A primer from the past for Iraq diplomacy

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As President Bush and Congress fight over his plan for a military surge in Iraq, they might do well to study the lessons of diplomacy from quagmires past.

Diplomats, historians and activists who have studied the wars in Vietnam and Lebanon say the history of negotiations in those conflicts can be instructive in finding a way out of Iraq.

"It's a silly argument to say you shouldn't talk to Iran and Syria," said Winston Lord, a top aide to U.S. National Security Adviser Henry Kissinger during the Vietnam War negotiations in Paris that resulted in the Jan. 27, 1973, accord and led to the final U.S. troop withdrawal. "Of course you do, much in the same way as in Paris," Lord said.

The Vietnam negotiations started in March 1968, and dragged on for nearly five years. While the talks initially were unpopular among Americans, with opponents calling them a prelude to "cutting and running," support grew as war casualties mounted.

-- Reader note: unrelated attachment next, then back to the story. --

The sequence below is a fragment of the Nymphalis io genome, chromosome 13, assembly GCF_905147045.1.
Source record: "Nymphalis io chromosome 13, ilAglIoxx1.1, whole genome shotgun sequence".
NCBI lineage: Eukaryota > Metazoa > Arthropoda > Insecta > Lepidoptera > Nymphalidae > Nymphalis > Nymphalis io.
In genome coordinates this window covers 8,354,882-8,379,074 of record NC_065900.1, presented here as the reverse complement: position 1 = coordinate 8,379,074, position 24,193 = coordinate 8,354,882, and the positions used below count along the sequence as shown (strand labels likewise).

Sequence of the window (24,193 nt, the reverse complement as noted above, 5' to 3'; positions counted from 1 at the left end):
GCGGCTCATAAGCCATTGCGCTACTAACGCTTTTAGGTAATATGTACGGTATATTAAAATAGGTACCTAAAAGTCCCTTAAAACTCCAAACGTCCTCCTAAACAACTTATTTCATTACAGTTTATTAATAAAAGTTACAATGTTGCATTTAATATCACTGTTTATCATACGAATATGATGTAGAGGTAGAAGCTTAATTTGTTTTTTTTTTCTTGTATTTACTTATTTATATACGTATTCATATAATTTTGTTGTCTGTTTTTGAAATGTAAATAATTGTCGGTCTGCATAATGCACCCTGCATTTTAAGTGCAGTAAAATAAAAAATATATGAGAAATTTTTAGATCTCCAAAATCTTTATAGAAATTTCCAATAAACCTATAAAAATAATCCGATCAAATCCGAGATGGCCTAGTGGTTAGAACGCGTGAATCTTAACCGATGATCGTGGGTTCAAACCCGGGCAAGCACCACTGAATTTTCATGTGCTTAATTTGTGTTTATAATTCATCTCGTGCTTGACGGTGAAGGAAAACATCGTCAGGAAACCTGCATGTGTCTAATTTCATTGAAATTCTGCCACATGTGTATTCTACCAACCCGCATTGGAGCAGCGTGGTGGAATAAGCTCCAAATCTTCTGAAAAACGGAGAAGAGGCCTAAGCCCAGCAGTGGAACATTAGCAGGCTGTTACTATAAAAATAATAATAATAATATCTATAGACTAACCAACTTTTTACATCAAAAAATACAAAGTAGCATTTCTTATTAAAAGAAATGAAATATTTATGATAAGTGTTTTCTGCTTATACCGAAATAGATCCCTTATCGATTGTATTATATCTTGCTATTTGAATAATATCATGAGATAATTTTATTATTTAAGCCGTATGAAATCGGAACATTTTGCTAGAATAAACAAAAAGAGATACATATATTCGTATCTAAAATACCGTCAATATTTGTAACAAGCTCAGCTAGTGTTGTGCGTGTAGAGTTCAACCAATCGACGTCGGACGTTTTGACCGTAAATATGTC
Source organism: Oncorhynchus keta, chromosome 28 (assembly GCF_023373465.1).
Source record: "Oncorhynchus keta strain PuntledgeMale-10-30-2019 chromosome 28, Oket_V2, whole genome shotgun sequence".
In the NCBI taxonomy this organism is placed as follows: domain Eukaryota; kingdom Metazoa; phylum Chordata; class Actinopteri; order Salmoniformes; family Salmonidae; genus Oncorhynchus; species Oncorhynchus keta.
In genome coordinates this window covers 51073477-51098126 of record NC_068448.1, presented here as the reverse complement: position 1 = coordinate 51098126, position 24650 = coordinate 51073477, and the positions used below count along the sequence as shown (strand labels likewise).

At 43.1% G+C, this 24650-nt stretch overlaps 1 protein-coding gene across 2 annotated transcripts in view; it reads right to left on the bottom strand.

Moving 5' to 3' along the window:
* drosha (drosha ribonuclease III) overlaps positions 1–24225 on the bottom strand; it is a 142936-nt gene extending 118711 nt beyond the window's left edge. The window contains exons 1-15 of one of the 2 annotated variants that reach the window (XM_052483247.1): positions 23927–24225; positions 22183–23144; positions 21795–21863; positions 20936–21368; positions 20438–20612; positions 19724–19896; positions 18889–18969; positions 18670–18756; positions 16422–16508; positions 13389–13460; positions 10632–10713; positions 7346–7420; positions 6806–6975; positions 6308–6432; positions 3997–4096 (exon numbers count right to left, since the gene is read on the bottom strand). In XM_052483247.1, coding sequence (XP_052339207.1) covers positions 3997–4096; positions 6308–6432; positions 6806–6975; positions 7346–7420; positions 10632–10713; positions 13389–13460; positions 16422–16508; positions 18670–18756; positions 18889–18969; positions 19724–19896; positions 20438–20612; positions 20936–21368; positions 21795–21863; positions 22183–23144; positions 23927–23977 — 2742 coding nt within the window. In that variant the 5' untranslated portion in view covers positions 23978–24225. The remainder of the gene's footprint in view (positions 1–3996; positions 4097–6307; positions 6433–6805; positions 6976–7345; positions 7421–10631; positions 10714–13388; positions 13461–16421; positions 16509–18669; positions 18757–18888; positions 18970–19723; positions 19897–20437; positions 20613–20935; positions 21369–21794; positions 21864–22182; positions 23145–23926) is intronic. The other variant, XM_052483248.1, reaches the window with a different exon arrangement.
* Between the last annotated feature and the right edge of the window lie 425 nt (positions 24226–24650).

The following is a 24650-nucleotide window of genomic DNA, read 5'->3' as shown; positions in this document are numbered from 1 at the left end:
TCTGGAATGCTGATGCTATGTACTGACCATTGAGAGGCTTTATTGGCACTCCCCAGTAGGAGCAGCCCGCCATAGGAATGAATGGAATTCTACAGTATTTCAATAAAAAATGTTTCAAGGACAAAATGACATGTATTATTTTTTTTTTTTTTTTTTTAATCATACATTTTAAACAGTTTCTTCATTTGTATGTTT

"The negotiations took much longer than any of us expected, but by the end of it almost everyone in (the United States) was in favor," said Tom Hayden, the former California state legislator, who during the Vietnam era was a leader of the anti-war movement and met several times in Paris with U.S. and North Vietnamese negotiators.

"It was known among the U.S. chattering class as 'talk-talk-fight-fight,' which is what they called the North's position, but the United States was doing the same thing, hoping to break down the will of the other side while talks went on," said Hayden...

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